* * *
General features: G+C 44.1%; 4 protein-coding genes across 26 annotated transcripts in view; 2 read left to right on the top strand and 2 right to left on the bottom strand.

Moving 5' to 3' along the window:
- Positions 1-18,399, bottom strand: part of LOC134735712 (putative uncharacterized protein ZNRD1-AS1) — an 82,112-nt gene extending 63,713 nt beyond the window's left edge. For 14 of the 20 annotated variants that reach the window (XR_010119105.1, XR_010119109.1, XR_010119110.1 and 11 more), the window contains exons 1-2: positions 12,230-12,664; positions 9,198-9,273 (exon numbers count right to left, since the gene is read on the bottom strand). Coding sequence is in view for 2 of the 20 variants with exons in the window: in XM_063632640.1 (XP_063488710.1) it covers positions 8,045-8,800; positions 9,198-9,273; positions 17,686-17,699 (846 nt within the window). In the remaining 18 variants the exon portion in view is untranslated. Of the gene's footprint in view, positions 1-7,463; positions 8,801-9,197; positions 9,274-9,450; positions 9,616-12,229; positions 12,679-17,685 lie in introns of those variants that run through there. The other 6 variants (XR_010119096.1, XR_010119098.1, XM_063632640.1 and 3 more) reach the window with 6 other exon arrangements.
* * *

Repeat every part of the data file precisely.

General features: G+C 44.1%; 4 protein-coding genes across 26 annotated transcripts in view; 2 read left to right on the top strand and 2 right to left on the bottom strand.

Moving 5' to 3' along the window:
- Positions 1-18,399, bottom strand: part of LOC134735712 (putative uncharacterized protein ZNRD1-AS1) — an 82,112-nt gene extending 63,713 nt beyond the window's left edge. For 14 of the 20 annotated variants that reach the window (XR_010119105.1, XR_010119109.1, XR_010119110.1 and 11 more), the window contains exons 1-2: positions 12,230-12,664; positions 9,198-9,273 (exon numbers count right to left, since the gene is read on the bottom strand). Coding sequence is in view for 2 of the 20 variants with exons in the window: in XM_063632640.1 (XP_063488710.1) it covers positions 8,045-8,800; positions 9,198-9,273; positions 17,686-17,699 (846 nt within the window). In the remaining 18 variants the exon portion in view is untranslated. Of the gene's footprint in view, positions 1-7,463; positions 8,801-9,197; positions 9,274-9,450; positions 9,616-12,229; positions 12,679-17,685 lie in introns of those variants that run through there. The other 6 variants (XR_010119096.1, XR_010119098.1, XM_063632640.1 and 3 more) reach the window with 6 other exon arrangements.